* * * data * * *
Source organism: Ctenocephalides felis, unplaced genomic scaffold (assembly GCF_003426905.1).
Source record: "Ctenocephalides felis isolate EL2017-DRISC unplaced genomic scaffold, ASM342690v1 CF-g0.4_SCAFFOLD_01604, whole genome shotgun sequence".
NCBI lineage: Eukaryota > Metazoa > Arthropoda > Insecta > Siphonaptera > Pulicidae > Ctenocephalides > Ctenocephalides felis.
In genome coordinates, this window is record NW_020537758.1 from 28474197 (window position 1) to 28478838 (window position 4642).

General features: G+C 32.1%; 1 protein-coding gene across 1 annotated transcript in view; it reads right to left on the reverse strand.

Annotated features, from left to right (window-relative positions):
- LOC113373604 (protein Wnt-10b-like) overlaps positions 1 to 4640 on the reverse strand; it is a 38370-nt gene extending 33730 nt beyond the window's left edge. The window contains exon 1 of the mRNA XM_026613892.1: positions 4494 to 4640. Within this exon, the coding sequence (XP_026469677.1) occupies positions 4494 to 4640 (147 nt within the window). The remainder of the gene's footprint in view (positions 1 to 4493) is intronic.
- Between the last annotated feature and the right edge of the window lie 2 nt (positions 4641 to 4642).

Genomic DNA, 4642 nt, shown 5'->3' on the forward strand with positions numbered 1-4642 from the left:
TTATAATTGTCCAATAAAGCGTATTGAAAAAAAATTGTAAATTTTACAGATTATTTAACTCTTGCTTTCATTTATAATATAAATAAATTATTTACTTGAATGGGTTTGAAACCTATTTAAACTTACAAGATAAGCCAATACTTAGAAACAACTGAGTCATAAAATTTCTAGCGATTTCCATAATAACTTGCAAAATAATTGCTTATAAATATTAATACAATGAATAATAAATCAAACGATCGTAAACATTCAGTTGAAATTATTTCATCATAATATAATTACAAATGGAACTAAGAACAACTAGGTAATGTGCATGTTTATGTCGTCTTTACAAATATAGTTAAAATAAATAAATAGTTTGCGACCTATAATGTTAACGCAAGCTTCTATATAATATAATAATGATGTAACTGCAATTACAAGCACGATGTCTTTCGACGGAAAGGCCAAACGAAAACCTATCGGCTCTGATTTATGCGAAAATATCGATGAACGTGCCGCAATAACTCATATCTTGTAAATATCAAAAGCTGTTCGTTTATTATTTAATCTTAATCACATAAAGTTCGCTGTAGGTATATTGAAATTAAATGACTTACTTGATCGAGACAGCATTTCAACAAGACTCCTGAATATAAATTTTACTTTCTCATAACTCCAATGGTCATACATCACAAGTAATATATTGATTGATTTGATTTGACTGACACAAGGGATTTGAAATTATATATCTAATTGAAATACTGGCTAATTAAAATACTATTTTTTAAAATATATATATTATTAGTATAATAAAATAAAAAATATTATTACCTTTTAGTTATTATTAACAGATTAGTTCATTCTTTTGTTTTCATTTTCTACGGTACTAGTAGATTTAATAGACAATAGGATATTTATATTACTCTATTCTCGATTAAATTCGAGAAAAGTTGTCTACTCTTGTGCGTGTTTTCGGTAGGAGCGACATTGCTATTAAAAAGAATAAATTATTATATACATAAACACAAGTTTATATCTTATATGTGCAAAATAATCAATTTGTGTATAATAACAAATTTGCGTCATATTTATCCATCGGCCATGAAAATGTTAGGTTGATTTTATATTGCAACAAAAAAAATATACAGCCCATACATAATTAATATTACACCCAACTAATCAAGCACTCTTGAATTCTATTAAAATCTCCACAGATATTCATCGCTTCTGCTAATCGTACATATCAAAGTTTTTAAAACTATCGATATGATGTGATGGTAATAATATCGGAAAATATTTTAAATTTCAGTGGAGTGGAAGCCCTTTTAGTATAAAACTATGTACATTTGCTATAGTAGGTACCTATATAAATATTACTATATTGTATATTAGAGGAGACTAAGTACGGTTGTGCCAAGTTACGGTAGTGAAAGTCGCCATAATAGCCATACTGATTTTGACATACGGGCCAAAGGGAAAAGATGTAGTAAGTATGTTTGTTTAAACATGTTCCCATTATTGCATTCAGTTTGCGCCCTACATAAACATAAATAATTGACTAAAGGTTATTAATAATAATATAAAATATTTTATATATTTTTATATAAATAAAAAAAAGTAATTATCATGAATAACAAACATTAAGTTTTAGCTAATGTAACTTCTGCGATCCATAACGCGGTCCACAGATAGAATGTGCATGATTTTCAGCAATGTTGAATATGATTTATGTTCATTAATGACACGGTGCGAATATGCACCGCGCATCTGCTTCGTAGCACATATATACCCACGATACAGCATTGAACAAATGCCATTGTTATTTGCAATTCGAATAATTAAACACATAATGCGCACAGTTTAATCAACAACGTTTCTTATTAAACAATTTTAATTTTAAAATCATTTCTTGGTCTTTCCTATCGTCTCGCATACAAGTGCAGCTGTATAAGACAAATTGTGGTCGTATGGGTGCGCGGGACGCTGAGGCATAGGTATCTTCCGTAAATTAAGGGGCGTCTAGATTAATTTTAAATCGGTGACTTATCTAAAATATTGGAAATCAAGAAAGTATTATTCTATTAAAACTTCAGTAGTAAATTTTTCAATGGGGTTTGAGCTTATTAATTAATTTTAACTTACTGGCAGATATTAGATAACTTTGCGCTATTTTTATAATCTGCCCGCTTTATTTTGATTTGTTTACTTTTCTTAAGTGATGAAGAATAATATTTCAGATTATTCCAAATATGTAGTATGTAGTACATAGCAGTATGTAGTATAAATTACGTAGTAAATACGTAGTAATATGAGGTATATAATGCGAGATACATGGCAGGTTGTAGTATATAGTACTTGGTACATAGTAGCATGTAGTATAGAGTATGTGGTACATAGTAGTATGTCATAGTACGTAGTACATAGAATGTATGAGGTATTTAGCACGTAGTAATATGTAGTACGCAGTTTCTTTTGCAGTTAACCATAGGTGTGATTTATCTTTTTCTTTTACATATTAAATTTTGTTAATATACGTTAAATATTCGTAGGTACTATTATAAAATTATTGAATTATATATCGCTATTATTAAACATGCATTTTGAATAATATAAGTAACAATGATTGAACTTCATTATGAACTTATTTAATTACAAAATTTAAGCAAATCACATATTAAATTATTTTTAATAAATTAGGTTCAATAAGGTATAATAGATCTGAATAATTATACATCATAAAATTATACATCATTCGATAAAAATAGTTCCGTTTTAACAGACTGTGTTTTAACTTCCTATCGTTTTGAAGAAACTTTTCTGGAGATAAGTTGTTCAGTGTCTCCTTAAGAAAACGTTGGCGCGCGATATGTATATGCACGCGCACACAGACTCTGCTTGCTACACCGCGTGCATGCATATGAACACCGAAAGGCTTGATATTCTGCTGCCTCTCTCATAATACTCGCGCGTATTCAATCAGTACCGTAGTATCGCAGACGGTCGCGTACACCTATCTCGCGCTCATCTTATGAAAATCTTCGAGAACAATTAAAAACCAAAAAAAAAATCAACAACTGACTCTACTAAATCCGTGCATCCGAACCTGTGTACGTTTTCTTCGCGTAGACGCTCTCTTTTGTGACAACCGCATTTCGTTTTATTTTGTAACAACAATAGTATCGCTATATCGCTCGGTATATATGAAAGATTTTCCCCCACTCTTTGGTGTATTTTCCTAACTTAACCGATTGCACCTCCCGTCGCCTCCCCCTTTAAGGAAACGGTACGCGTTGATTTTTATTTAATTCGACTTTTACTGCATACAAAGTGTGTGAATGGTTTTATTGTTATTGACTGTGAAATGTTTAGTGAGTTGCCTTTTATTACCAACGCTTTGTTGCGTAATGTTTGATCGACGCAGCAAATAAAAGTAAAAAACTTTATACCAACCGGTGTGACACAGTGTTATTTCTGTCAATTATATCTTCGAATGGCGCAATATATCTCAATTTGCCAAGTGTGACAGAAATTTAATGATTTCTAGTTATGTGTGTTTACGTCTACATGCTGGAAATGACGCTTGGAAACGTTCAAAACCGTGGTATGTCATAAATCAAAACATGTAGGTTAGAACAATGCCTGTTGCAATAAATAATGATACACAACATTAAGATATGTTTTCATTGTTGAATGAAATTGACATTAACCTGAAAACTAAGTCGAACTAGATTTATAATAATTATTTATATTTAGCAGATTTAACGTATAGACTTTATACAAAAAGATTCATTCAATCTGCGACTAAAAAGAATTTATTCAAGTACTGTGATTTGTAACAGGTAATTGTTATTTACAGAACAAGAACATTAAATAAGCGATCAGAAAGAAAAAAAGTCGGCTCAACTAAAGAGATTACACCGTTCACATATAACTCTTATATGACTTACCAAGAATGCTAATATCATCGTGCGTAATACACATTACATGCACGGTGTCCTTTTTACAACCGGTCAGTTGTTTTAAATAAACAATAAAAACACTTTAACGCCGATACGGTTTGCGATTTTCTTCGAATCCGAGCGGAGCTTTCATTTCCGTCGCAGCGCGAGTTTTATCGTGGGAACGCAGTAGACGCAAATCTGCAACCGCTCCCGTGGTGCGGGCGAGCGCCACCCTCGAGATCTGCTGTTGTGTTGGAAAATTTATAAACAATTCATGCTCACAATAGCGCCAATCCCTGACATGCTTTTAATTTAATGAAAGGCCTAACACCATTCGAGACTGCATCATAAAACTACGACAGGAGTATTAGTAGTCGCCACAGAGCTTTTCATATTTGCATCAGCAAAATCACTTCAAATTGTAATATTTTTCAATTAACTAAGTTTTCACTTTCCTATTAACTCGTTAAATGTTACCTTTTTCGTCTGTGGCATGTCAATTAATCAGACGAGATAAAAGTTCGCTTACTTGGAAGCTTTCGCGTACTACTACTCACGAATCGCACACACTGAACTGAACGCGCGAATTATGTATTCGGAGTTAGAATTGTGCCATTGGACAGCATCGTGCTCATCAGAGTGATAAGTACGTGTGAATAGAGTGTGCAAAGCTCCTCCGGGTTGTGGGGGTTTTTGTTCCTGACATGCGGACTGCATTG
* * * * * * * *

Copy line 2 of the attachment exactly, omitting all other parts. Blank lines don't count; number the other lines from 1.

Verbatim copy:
Source record: "Ctenocephalides felis isolate EL2017-DRISC unplaced genomic scaffold, ASM342690v1 CF-g0.4_SCAFFOLD_01604, whole genome shotgun sequence".